University Of Tasmania

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In vitro cultured Neoparamoeba perurans causes amoebic gill disease in Atlantic salmon and fulfils Koch's postulates

journal contribution
posted on 2023-05-17, 11:49 authored by Crosbie, PBB, Andrew BridleAndrew Bridle, Karine CadoretKarine Cadoret, Barbara NowakBarbara Nowak
Amoebic gill disease (AGD) in marine farmed Atlantic salmon is of growing concern worldwide and remains a significant health issue for salmon growers in Australia. Until now the aetiological agent, Neoparamoeba perurans, has not been amenable to in vitro culture and therefore Koch’s postulates could not be fulfilled. The inability to culture the amoeba has been a limiting factor in the progression of research into AGD and required the maintenance of an on-going laboratory-based infection to supply infective material. Culture methods using malt yeast agar with sea water overlaid and subculturing every 3–4 days have resulted in the establishment of a clonal culture of N. perurans, designated clone 4. Identity of the amoeba was confirmed by PCR. After 70 days in culture clone 4 infected Atlantic salmon, causing AGD, and was re-isolated from the infected fish. Diagnosis was confirmed by histology and the infectious agent identified by PCR and in situ hybridisation using oligonucleotide primers and probes previously developed and specific to N. perurans. This study has fulfilled Koch’s postulates for N. perurans as a causative agent of AGD and illustrates its free-living and parasitic nature.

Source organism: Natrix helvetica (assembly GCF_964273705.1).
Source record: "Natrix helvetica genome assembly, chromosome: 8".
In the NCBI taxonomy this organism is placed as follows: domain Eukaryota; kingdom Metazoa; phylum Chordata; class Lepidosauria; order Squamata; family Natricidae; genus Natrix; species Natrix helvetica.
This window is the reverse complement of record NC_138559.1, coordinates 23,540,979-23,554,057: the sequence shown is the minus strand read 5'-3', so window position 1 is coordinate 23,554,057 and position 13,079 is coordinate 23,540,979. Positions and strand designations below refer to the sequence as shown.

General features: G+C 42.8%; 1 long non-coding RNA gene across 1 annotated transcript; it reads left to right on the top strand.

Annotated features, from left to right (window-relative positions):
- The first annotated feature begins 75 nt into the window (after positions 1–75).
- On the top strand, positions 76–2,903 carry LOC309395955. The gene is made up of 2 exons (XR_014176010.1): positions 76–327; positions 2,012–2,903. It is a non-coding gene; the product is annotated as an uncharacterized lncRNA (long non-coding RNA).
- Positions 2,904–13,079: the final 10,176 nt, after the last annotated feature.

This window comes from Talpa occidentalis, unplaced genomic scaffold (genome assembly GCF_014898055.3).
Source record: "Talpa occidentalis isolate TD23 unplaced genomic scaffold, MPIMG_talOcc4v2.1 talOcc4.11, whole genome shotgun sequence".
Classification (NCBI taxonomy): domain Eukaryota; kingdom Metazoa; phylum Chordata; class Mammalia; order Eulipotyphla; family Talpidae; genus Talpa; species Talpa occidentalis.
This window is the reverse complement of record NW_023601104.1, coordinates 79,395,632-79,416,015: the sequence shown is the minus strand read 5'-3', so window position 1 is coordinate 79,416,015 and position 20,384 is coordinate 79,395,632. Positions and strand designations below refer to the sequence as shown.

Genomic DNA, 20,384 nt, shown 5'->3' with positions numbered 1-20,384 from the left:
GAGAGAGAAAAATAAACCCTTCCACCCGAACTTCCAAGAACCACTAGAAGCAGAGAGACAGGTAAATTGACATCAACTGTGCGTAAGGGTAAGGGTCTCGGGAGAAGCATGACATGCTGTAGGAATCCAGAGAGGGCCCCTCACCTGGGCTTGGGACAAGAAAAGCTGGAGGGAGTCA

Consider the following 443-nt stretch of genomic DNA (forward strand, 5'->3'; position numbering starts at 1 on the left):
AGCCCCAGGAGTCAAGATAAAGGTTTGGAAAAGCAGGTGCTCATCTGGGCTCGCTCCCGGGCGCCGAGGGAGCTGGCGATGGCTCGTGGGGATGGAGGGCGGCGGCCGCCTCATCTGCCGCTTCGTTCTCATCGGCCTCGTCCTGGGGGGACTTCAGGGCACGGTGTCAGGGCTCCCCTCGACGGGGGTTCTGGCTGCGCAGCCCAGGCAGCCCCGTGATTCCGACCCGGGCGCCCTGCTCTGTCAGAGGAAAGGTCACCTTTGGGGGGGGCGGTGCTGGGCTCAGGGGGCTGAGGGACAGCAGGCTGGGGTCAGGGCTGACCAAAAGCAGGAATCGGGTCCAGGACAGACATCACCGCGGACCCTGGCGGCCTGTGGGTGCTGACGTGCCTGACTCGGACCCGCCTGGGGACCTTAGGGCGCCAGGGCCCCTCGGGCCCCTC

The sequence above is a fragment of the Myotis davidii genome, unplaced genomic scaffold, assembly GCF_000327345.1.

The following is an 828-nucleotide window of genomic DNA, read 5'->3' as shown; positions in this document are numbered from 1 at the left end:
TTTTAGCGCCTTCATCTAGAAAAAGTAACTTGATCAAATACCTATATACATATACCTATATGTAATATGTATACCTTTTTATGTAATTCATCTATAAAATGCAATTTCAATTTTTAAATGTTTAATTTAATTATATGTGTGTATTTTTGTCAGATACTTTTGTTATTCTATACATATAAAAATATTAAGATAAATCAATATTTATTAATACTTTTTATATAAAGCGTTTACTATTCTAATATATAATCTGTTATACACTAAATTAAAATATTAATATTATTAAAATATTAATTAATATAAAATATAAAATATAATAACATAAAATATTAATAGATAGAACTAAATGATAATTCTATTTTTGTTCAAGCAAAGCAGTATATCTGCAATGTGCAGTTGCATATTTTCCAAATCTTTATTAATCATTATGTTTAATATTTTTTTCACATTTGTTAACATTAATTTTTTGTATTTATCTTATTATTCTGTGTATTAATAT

Publication title

International Journal for Parasitology










Institute for Marine and Antarctic Studies


Pergamon-Elsevier Science Ltd

Place of publication

The Boulevard, Langford Lane, Kidlington, Oxford, England, Ox5 1Gb

Rights statement

Copyright 2012 Australian Society for Parasitology Inc

Repository Status

  • Restricted

Socio-economic Objectives

Aquaculture fin fish (excl. tuna)